This nuts.Leave a comment
These are dark days for the battery industry. While everyone has been waiting for a scientific breakthrough that would dramatically reduce the cost of storing electricity1 hope is beginning to fade. As Steve LeVine writes over at Quartz.
Entrepreneurs such as Tesla’s Elon Musk continue to tinker with off-the-shelf batteries for luxury electric cars and home power-storage systems, but industry hands seem generally to doubt that their cost will drop enough to attract a mass market any time soon. Increasingly, they are concluding that the primacy of fossil fuels will continue for decades to come, and probably into the next century.
He goes on to profile Yet-Ming Chiang, a materials-science professor at MIT, who is attempting tackling the problem from a manufacturing standpoint. Currently it takes around 24 hours to make a Lithium-Ion battery and factories range from the hundreds of millions all the way up to Tesla’s 5 Billion dollar Gigafactory. Not only does this make it incredibly hard for startups to innovate in the manufacturing space but it means that established players have little interest in rethinking the processes as it may very well wipe out the value of their factories.
It all started with cassette tapes, or their demise rather. Sony invented the lithium-ion battery in the early 90’s so they could put it in a camcorder but they died to figure out a way to quickly ramp up production.
Providence stepped in: As it happened, increasingly popular compact discs were beginning to erode the market for cassette tapes, of which Sony was also a major manufacturer. The tapes were made on long manufacturing lines that coated a film with a magnetic slurry, dried it, cut it into long strips, and rolled it up. Looking around the company, Sony’s lithium-ion managers now noticed much of this equipment, and its technicians, standing idle.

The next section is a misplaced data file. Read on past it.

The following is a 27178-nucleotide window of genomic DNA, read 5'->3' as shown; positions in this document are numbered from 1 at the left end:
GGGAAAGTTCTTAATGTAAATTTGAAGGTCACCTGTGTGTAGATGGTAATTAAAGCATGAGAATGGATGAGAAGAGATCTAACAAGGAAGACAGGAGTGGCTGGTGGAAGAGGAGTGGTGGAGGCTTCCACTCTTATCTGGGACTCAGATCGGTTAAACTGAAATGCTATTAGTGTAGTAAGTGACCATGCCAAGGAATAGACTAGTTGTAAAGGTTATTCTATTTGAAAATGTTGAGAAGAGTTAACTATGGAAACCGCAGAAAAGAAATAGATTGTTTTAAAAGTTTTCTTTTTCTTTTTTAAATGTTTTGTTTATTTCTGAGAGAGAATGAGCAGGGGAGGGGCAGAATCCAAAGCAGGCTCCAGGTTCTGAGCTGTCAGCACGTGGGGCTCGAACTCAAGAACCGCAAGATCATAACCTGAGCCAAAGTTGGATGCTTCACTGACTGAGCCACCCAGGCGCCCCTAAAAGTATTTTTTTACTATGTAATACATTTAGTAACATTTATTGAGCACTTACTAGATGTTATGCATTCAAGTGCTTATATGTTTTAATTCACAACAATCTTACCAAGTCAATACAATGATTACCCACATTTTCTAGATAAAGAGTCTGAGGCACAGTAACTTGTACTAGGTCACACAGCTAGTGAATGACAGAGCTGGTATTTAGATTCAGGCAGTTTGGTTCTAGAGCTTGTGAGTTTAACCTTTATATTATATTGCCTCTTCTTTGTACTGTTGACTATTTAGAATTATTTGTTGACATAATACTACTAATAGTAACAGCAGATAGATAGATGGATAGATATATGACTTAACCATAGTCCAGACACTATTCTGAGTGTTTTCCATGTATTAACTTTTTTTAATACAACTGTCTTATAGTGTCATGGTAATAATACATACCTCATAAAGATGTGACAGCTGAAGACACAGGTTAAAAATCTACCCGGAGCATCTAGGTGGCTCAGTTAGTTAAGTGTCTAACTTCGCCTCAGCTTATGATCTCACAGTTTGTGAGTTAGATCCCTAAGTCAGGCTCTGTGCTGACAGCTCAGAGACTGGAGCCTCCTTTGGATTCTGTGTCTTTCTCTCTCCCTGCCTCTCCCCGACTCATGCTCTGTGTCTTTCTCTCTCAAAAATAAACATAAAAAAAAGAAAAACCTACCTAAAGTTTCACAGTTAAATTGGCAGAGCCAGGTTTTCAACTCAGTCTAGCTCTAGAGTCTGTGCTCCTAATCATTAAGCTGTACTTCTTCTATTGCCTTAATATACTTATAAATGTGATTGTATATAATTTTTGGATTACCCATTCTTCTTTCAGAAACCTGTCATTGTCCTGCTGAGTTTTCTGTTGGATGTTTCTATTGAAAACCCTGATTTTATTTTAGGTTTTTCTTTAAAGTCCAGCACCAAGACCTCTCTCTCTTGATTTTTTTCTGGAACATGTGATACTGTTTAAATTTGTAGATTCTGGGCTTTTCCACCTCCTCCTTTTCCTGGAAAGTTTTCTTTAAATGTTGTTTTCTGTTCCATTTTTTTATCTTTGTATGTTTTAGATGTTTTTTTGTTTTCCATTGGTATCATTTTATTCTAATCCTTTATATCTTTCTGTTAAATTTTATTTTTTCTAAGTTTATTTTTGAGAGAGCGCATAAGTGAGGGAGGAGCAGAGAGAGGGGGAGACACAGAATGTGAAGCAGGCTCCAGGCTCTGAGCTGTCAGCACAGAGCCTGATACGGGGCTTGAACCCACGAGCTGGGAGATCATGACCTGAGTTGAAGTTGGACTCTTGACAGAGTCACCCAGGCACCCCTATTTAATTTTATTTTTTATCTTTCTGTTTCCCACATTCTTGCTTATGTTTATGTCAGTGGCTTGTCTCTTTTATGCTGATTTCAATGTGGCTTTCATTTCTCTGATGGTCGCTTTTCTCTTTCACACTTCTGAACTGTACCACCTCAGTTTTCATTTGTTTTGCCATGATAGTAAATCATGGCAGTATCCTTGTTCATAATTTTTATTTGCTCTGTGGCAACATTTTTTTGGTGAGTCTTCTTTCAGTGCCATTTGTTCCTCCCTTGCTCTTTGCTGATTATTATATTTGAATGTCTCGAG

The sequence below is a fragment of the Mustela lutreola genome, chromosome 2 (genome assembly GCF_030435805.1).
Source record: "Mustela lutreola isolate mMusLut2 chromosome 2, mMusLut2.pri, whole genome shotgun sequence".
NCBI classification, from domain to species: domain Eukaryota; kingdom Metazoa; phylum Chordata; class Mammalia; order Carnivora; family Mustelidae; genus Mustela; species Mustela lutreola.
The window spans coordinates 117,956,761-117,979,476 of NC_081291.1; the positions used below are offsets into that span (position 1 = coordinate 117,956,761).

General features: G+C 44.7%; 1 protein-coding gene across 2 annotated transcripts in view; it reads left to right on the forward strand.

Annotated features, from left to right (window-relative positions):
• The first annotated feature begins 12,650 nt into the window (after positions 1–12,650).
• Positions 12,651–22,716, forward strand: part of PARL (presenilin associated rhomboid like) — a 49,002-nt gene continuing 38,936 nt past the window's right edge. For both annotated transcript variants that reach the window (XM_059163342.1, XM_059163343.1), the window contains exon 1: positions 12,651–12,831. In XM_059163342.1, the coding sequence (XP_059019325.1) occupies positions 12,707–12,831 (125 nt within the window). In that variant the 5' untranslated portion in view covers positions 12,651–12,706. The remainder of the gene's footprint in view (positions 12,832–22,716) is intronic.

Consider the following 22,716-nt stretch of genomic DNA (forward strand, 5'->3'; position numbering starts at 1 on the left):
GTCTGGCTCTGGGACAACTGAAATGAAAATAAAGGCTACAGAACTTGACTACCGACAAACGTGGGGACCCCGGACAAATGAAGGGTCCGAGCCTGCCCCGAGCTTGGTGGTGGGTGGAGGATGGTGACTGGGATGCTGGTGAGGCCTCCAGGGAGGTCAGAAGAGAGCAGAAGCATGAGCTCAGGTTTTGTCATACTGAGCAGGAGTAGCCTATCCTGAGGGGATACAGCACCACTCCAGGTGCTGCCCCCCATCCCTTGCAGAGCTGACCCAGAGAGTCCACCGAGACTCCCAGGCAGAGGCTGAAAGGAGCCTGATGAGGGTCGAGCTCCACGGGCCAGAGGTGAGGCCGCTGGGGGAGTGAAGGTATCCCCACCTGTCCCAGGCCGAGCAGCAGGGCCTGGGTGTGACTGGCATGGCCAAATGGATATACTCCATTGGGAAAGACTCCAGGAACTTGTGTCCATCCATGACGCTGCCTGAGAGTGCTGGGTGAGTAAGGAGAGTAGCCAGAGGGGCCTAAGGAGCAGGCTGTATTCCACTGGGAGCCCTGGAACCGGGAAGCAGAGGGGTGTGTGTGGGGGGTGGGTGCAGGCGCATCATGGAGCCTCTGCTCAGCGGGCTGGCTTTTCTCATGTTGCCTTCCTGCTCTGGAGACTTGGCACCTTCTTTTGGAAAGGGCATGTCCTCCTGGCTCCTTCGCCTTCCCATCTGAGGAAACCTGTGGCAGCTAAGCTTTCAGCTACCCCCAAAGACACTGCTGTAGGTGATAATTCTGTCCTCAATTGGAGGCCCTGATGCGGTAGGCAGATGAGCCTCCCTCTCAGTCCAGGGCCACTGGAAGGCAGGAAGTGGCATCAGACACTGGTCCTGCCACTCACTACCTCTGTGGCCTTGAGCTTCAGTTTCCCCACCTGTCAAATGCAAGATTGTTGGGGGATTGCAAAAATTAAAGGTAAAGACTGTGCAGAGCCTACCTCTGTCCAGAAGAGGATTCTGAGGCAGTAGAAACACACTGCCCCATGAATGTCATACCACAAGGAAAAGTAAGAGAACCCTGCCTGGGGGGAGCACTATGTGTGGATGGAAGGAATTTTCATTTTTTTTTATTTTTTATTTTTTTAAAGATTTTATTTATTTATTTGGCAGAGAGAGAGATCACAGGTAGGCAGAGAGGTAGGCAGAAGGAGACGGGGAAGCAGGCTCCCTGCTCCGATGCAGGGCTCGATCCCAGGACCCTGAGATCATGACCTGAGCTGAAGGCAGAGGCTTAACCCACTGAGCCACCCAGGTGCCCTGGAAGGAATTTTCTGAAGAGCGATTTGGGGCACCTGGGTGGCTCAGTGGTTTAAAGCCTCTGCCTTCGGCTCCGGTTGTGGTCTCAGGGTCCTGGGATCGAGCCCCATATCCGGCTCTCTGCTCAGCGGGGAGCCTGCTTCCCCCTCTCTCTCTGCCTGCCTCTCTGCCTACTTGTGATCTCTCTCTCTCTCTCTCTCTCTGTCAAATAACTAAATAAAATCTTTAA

It turned out that the very same equipment could also be used for making lithium-ion batteries. These too could be made by coating a slurry on to a film, then drying and cutting it. In this case the result isn’t magnetic tape, but battery electrodes.
By and large they continue to be made the same way today.
Apart from this slow process, conventional batteries have a second problem: 35% of their interior space is filled with material that doesn’t contribute to generating electricity. That includes the binder that holds the slurry to the film; a separator that keeps the anode and cathode from shorting each other out; and a current collector that brings the charge to an electronic device.
Chiang wanted to reduce the manufacturing process to a single hour. And he wanted to shrink the space filler to almost nothing.
So far Chiang has had quite a bit of success in the lab. They have even built a refrigerator sized manufacturing platform that can spit out a battery cell in 2½ minutes. Compare that to a 400,000-square-foot facility that takes 22 hours in the drying stage alone. Currently 24m, Chiang’s company, is looking to raise another 30-50 million dollars to test the commercial viability of their new manufacturing processes.
- Lithium-Ion currently costs four times as much as gasoline [↩]
Removing the reflection is pretty cool, but when they remove the foreground and show just the background my brain melted a little bit. I felt like I was watching a poorly written movie where some detective says “hey, can you enhance that reflection” and a nerd says “sure” klickity clack boom “ENHANCED!”. At which point I would normally groan and call bullshit.Leave a comment
The other part of our exponential hangover is how we build our businesses. The cult of growth denies the idea that you can build anything useful or helpful unless you’re prepared to bring it to so-called “Internet scale”. There’s no point in opening a lemonade stand unless you’re prepared to take on PepsiCo.